Negative thoughts, feelings, and attitude will retard your growth and movement if you don’t let go. We were not designed to move fast or free whilst carrying shells of negativity about and around us. Yes things are easier said than done, but for the sake of your own progress it will be the right thing to do.

A SHELL OF COMFORT

Your shell could also serve as your comfort zone as well as a place you retract to when faced with challenges and adverse circumstances.

A popular proverb that says “He who leaves a fight leaves to fight another day” does not apply to all battles. Don’t chicken out and retract into your shell on the slightest opposition, because in all honesty not all fights are to be left for another day.

Some battles are to be faced head on until victory is assured. No retreat, No surrender!

In conclusion, break every shell you have on your back or any shell you comfortably occupy. All it takes is a will and sincere decision. It’s something you are very capable of doing and handling.

Take that leap of faith and watch yourself transform beyond your wildest imagination. YOU CAN BE MORE!

Shalom.

Written by ENUNWA MICHAEL NDUKA

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Lifestyle

The Only Choices We Have Got – We Either Help The Poor Or Fight With The Poor By Francis O. Nmeribe

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Recently, I had the singular good fortune of being connected with Professor James B. Mayfield and he sent me a copy of his epic work and efforts by the title “Extreme Poverty Eliminated! A Successful Program in Nepal”. I have been studying this work in the last two weeks.

I came upon two outstanding truisms which have been worrisome, tortuous and unsettling for me.

First, from a study carried out in 2013, I learned that Nigeria has 86 million of Africa’s 383 million and the world’s 746 million extremely poor people. Nigeria is second worldwide with India topping the list. The extremely poor people are made up of people living on less than $1.90 a day. One disturbing addition to these horrible statistics is that this figure is for the extreme poor. The implication of the above numbers is that if we add the other poor people who are just living with or above $2 a day, we might be having more 90% of Nigeria’s estimated 200 million people living under poverty.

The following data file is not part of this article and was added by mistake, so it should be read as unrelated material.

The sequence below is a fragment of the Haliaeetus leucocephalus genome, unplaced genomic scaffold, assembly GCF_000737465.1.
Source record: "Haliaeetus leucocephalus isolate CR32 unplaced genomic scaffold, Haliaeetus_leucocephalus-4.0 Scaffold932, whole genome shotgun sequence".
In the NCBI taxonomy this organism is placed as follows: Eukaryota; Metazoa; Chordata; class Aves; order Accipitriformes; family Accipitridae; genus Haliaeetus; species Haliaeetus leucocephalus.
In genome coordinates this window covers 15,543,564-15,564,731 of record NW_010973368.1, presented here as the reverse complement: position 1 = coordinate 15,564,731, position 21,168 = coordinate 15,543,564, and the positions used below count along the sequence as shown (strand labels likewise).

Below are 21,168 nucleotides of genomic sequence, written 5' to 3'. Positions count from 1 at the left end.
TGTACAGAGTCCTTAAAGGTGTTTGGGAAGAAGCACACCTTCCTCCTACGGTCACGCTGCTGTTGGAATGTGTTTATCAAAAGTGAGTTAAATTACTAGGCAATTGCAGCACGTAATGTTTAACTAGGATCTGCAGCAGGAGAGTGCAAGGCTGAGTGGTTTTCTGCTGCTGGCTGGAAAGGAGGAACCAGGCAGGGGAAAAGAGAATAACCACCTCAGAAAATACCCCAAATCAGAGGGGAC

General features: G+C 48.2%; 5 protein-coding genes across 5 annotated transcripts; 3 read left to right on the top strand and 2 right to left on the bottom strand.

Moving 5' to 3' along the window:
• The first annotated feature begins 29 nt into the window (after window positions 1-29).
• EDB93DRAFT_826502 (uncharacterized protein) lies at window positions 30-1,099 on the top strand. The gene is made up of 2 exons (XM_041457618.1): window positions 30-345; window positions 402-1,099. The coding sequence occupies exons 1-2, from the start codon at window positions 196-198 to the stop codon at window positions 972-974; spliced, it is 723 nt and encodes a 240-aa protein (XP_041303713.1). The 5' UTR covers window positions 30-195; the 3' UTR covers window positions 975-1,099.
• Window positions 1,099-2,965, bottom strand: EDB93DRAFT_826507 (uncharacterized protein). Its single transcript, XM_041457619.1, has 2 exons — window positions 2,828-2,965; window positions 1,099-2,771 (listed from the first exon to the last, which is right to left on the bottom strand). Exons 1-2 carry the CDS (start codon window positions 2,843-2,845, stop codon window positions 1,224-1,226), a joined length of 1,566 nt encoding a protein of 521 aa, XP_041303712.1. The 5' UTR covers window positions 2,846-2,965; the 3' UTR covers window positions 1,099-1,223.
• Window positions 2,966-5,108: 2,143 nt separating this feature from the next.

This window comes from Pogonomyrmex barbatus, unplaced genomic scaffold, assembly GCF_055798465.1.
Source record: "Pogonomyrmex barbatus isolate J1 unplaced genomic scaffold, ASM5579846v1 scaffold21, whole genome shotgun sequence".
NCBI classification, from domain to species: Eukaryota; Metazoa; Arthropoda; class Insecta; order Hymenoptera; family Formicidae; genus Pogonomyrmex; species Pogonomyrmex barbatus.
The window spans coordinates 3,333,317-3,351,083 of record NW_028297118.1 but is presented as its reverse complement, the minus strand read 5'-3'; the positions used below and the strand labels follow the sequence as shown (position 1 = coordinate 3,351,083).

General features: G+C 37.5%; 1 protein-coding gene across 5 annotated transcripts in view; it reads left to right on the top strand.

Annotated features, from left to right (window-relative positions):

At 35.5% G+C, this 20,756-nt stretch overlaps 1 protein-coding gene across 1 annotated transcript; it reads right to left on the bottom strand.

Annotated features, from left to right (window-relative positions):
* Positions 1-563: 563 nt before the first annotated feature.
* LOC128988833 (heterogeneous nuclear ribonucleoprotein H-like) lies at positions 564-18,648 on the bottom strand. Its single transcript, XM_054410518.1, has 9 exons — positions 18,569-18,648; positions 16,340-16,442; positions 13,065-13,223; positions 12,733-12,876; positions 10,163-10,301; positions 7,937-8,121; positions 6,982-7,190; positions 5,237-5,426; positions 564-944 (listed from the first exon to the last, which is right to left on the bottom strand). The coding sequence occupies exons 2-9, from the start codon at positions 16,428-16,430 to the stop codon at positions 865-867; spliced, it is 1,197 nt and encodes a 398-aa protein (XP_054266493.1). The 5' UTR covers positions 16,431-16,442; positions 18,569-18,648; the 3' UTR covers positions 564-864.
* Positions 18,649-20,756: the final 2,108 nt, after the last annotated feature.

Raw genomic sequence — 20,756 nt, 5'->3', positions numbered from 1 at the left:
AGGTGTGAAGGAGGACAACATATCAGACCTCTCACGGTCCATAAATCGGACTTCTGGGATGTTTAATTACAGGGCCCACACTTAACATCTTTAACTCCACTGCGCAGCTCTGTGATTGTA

Second, I learned that “we can end up fighting the poor or help them to find a better life – it is our choice”.

As an adult who have witnessed with clear and analytical consciousness more than 40 years of Nigeria’s bungling rulers pillage the country, I can see the choice we and our rulers have made these 60 years of independence and the dire consequences of unprecedented rate of criminality, hate, terrorism, kidnapping, armed robbery, militancy and separatist agitations that are currently ravaging the country. I can see the reason why there are no roads across the length and breadth of the country. I can see why there is no electricity, no functional water supply system and common stable internet data in the 21st century in the country. I can see why there is unbridled suspicion among the ethnic nationalities in Nigeria. I can see why the educational system has collapsed and our universities only turn out paper certificate degree holders with no single idea or functionality in their heads. I can see why politics is do or die – after all there is no other way to lay hands on money except to get into government and steal from the treasury. I can see why bank interest rates are 27% per annum – a rate no legitimate business can function with. I can see why we cannot conduct a credible census in 60 years of independence. I can see why corruption has been elevated to the level of a choice profession. I can see why nepotism, ineptitude and sectionalism is running riot in the country.

I can now see clearly why Fulani herdsmen would sack community after community with blood and carnage all over the country and all we get from the president is “don’t retaliate”. I can see why banditry is now the norm while law and order has become strange in the country. I can see why Boko Haram cannot be defeated in spite of huge government defense budget year after year.

I can see why there is no development in the Niger Delta in spite of the fact that oil, Nigeria’s only source of foreign earning is in a condition of degradation in spite of spurning out trillions and trillions of Naira each year. I can see why an oil producing country estimated to have over 200 million people cannot boast of a single functional refinery to date while Singapore with a population of 5.8 million people (UN 2020 Estimates) without oil reserves has 3 functional refineries. I can see why there would never be an end to militancy in the Niger Delta. I can see why Nigerians die of ordinary ailments because there are no functional primary health centres and hospitals.